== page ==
Directed by: Francesca Comemcini, Enrico Maria Artale, David Evans
Distributed by: TBA
Written by Jeff Sparks
“Django” stars Matthias Schoenearts, Noomi Rapace, Nicholas Pinnock, Lisa Vicari, and Jyuddah Jaymes. Matthias plays the titular character, a gunslinger with a shady past who wanders upon the town of New Babylon. The town is a free community made up of outcasts looking to live on their own terms. Their leader is John Ellis (Pinnock), a former slave who seeks to marry an orphaned girl who he rescued years earlier. Little does he know, Django is actually the girl’s father who has long been in search of her upon finding her missing after returning from the war, where he fought for the Confederate army. Meanwhile, Elizabeth (Rapace) is a vicious gang leader known as “The Lady”. Her gang rules over a religious community that looks to exterminate the sinful New Babylon residents from the area. There don’t seem to be many high-budget Westerns anymore these days. Most are cheap VOD flicks not worth watching like “Dead For A Dollar.” The problem with these period pieces is that a high budget is usually required to make the setting convincing. “Django” delivers on that level, but struggles just about everywhere else.
The characters are one of the few things that the show does a good enough job on. Noomi Rapace’s villainous Elizabeth stands out in particular. Referring to herself as a “soldier of God”, she leads her gang on crusades to remove the earth of sin. Besides her henchmen, her only ally is her blind son who she cares for. Although her rivalry with New Babylon is her main focus at all times, the show never delves into what she despises about the community besides that they indulge in things like sex and alcohol. Some flashbacks reveal why she is the way that she is, but they never go deep enough to the extent that they need to fully flesh this character out. While Rapace convinces as the menacing villain the show doesn’t often give her much to do besides plot her next moves. Her rare moments of combat do shine though. Rapace has gotten a lot of flak for her accent as Elizabeth. Rapace is known for almost always using her distinct Swedish accent no matter the role. Here she attempts a southern accent which she struggles in. While it is noticeably rough at first she does improve further into the show. Either that or I just got used to it. Or I’m just a Rapace apologist here.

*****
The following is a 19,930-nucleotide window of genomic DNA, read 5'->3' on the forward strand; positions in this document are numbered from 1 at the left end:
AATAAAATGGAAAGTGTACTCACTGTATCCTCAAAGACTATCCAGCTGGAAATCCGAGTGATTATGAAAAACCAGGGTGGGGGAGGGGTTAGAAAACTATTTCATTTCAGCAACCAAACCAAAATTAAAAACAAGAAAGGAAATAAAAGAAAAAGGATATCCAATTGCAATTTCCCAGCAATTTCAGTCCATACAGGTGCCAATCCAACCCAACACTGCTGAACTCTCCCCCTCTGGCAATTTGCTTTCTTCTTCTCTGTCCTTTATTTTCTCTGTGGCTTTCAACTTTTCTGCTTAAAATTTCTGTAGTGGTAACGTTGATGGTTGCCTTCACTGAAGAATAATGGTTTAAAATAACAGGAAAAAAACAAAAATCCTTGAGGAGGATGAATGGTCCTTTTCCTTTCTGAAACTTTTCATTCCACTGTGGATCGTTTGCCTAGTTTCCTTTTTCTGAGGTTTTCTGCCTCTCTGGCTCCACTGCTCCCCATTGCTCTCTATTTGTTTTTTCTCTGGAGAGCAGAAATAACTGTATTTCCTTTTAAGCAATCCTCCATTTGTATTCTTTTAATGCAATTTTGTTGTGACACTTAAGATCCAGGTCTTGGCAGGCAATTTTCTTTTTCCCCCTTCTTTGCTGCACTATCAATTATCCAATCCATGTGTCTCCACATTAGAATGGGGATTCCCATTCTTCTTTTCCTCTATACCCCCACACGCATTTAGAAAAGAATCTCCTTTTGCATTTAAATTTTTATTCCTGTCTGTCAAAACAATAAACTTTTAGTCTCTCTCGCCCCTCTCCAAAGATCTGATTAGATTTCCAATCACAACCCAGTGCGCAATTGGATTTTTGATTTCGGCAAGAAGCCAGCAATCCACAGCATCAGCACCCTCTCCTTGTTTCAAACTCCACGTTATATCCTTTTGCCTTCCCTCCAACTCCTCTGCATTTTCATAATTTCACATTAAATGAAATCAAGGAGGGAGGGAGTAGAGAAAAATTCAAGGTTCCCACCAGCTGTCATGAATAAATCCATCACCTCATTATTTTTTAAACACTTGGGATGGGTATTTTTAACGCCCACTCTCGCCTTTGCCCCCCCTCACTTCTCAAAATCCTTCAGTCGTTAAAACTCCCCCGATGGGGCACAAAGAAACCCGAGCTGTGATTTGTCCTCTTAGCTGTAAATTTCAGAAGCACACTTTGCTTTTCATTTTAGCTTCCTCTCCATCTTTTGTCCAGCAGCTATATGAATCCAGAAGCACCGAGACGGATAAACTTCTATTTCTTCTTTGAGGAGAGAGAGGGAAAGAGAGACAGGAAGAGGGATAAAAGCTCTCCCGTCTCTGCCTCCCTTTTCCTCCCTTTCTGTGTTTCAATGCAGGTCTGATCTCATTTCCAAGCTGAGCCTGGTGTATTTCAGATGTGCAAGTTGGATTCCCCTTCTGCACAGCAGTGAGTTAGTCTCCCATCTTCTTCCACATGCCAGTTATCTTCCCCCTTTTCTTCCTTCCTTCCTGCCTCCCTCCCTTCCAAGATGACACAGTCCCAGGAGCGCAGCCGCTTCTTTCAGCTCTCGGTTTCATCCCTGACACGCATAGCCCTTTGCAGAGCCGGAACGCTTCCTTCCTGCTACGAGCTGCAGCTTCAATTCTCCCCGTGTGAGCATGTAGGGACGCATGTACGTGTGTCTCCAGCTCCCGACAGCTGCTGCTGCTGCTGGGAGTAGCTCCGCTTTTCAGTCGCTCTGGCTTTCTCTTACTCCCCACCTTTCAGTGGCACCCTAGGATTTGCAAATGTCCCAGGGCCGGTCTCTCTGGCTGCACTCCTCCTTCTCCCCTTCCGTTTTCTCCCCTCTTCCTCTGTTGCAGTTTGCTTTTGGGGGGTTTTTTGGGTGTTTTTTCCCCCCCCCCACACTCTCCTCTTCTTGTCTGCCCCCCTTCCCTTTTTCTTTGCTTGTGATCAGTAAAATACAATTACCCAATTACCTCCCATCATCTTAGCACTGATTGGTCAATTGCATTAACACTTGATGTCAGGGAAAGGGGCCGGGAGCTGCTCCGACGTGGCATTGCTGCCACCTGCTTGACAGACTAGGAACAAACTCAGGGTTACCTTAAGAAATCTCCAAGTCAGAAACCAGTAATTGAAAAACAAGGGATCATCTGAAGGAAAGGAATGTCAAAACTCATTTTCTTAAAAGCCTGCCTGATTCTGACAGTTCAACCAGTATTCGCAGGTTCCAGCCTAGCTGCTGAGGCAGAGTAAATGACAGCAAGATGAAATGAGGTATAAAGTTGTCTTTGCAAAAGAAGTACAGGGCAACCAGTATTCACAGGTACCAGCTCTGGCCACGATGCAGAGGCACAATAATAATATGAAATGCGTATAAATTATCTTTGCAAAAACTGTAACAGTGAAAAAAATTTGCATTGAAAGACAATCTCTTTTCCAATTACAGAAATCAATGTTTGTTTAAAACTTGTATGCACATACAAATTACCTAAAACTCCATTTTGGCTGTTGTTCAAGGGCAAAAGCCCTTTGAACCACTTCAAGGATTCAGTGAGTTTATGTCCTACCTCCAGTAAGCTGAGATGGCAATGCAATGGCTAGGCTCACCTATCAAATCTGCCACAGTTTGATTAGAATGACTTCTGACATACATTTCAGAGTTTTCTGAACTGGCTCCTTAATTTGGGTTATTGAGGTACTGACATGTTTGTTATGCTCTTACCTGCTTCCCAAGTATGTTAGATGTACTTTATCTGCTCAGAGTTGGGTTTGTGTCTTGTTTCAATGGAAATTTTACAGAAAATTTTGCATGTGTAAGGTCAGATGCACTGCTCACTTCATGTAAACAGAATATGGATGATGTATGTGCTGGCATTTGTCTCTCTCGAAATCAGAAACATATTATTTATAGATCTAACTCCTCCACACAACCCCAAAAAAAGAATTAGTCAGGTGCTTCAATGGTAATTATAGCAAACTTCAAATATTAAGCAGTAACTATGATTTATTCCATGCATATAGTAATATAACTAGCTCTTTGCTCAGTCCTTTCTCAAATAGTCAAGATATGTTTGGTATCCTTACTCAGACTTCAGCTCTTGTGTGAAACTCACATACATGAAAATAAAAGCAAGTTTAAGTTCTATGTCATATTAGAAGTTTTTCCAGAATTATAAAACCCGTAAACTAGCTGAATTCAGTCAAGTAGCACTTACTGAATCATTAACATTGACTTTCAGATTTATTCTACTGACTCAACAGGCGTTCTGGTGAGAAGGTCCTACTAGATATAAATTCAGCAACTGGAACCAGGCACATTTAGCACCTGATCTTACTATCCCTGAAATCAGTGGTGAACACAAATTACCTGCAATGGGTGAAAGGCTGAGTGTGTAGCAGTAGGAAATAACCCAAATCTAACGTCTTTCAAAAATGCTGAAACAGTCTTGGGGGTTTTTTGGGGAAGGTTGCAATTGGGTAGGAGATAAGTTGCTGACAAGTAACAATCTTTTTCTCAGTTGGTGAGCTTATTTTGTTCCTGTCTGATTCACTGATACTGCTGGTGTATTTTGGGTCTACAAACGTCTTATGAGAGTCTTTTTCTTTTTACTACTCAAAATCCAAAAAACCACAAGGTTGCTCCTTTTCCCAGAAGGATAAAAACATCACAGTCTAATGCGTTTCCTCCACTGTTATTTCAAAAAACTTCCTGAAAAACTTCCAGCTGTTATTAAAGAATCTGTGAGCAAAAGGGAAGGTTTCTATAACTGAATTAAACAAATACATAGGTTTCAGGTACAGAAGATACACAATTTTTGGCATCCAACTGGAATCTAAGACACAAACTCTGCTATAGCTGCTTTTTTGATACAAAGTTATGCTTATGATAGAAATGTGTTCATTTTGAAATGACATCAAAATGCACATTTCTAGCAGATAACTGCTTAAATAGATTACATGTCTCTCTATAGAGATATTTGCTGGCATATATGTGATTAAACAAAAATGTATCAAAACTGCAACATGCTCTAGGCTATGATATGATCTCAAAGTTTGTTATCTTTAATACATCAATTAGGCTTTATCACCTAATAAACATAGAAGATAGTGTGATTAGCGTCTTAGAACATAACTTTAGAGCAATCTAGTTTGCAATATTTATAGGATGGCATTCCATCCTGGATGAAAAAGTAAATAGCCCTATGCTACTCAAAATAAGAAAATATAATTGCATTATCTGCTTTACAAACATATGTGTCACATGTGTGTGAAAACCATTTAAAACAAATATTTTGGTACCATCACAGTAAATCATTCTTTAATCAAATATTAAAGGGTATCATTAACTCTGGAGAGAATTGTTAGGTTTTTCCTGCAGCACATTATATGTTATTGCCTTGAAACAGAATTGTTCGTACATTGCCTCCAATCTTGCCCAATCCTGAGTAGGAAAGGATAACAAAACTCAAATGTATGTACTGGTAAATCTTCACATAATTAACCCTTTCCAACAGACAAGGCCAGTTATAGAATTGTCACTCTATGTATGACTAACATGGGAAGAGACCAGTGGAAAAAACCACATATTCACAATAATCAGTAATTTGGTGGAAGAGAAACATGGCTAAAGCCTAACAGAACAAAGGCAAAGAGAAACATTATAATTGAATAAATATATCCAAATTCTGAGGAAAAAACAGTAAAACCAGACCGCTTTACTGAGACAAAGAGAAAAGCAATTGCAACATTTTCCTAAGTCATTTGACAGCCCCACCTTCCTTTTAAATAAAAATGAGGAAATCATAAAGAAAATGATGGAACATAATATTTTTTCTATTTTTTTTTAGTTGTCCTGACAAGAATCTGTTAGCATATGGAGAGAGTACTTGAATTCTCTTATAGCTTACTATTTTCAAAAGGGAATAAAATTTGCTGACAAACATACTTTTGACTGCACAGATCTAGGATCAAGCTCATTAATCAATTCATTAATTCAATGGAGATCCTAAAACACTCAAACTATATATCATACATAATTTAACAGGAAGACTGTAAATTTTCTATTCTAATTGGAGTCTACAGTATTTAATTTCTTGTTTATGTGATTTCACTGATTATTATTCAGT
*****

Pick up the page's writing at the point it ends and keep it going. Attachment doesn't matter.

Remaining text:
Opposite Rapace is Django, the protagonist if you can even call him that. There are so many side characters it often feels that he is given the least amount of screen time even though the show is named after him. Django’s story is partially told through a handful of flashbacks that show his journey to where he is now. His family’s travels across the country, their struggles with the natives, and his time in the Civil War are all interesting segments. Upon arriving in New Babylon though he feels less interesting as he becomes a generic goon that helps with random tasks. Anytime someone talks to him it’s constantly “Django deliver these supplies, Django kill this guy, Django save this girl, Django go wash my car.” It’s as if he’s a playable character in an RPG game, always doing random tasks and that’s about it. Schoenearts plays him well though and convinces as Django at all stages of his life.
Neither Elizabeth’s community nor New Babylon are ever given a spotlight. Without any select scenes or side characters, these inhabitants might as well be nameless NPCs from an open-world game. Without knowing who these people are it’s difficult to understand why this war between the two towns is happening and why they think that each other is in the wrong. Because of this, the varied flashbacks are often more interesting than the actual main plot. This is especially true in the latter half of the show where multiple twists occur. Some of them are so jarring that it’s obvious that the writer’s main focus was to shock you in an attempt to keep you watching. Though the script is weak and the storyline often ridiculous, if you give “Django” a watch you might be like me and become just interested enough to see how it ends.
“Django” Season 1 Trailer